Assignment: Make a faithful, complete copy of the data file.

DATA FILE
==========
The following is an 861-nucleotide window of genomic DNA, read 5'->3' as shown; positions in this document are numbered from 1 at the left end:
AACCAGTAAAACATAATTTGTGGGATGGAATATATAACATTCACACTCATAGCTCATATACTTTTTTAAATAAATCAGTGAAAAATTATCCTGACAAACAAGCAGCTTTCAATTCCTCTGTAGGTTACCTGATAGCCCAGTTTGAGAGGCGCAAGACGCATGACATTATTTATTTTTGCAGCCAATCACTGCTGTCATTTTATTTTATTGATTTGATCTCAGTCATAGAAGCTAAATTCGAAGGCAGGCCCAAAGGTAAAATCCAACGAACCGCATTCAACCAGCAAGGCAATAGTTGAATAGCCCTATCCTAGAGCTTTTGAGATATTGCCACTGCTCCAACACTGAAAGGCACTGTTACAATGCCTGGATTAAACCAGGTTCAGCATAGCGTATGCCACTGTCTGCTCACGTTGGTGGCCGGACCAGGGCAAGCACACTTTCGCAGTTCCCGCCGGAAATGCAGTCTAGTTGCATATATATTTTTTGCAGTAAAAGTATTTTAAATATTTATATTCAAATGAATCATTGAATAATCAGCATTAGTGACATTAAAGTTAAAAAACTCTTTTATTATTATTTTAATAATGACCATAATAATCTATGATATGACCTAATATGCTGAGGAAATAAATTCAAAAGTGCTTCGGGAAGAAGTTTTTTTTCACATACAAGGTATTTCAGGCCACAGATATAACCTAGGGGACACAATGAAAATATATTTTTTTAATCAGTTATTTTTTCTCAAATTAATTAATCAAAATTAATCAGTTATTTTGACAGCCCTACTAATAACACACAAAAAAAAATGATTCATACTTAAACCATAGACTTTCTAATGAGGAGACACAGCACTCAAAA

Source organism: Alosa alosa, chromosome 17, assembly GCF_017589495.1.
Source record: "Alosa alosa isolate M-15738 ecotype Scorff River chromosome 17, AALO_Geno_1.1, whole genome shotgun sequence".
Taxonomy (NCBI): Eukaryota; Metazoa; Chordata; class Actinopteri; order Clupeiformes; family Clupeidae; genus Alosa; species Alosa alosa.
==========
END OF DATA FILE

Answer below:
The following is an 861-nucleotide window of genomic DNA, read 5'->3' as shown; positions in this document are numbered from 1 at the left end:
AACCAGTAAAACATAATTTGTGGGATGGAATATATAACATTCACACTCATAGCTCATATACTTTTTTAAATAAATCAGTGAAAAATTATCCTGACAAACAAGCAGCTTTCAATTCCTCTGTAGGTTACCTGATAGCCCAGTTTGAGAGGCGCAAGACGCATGACATTATTTATTTTTGCAGCCAATCACTGCTGTCATTTTATTTTATTGATTTGATCTCAGTCATAGAAGCTAAATTCGAAGGCAGGCCCAAAGGTAAAATCCAACGAACCGCATTCAACCAGCAAGGCAATAGTTGAATAGCCCTATCCTAGAGCTTTTGAGATATTGCCACTGCTCCAACACTGAAAGGCACTGTTACAATGCCTGGATTAAACCAGGTTCAGCATAGCGTATGCCACTGTCTGCTCACGTTGGTGGCCGGACCAGGGCAAGCACACTTTCGCAGTTCCCGCCGGAAATGCAGTCTAGTTGCATATATATTTTTTGCAGTAAAAGTATTTTAAATATTTATATTCAAATGAATCATTGAATAATCAGCATTAGTGACATTAAAGTTAAAAAACTCTTTTATTATTATTTTAATAATGACCATAATAATCTATGATATGACCTAATATGCTGAGGAAATAAATTCAAAAGTGCTTCGGGAAGAAGTTTTTTTTCACATACAAGGTATTTCAGGCCACAGATATAACCTAGGGGACACAATGAAAATATATTTTTTTAATCAGTTATTTTTTCTCAAATTAATTAATCAAAATTAATCAGTTATTTTGACAGCCCTACTAATAACACACAAAAAAAAATGATTCATACTTAAACCATAGACTTTCTAATGAGGAGACACAGCACTCAAAA

Source organism: Alosa alosa, chromosome 17, assembly GCF_017589495.1.
Source record: "Alosa alosa isolate M-15738 ecotype Scorff River chromosome 17, AALO_Geno_1.1, whole genome shotgun sequence".
Taxonomy (NCBI): Eukaryota; Metazoa; Chordata; class Actinopteri; order Clupeiformes; family Clupeidae; genus Alosa; species Alosa alosa.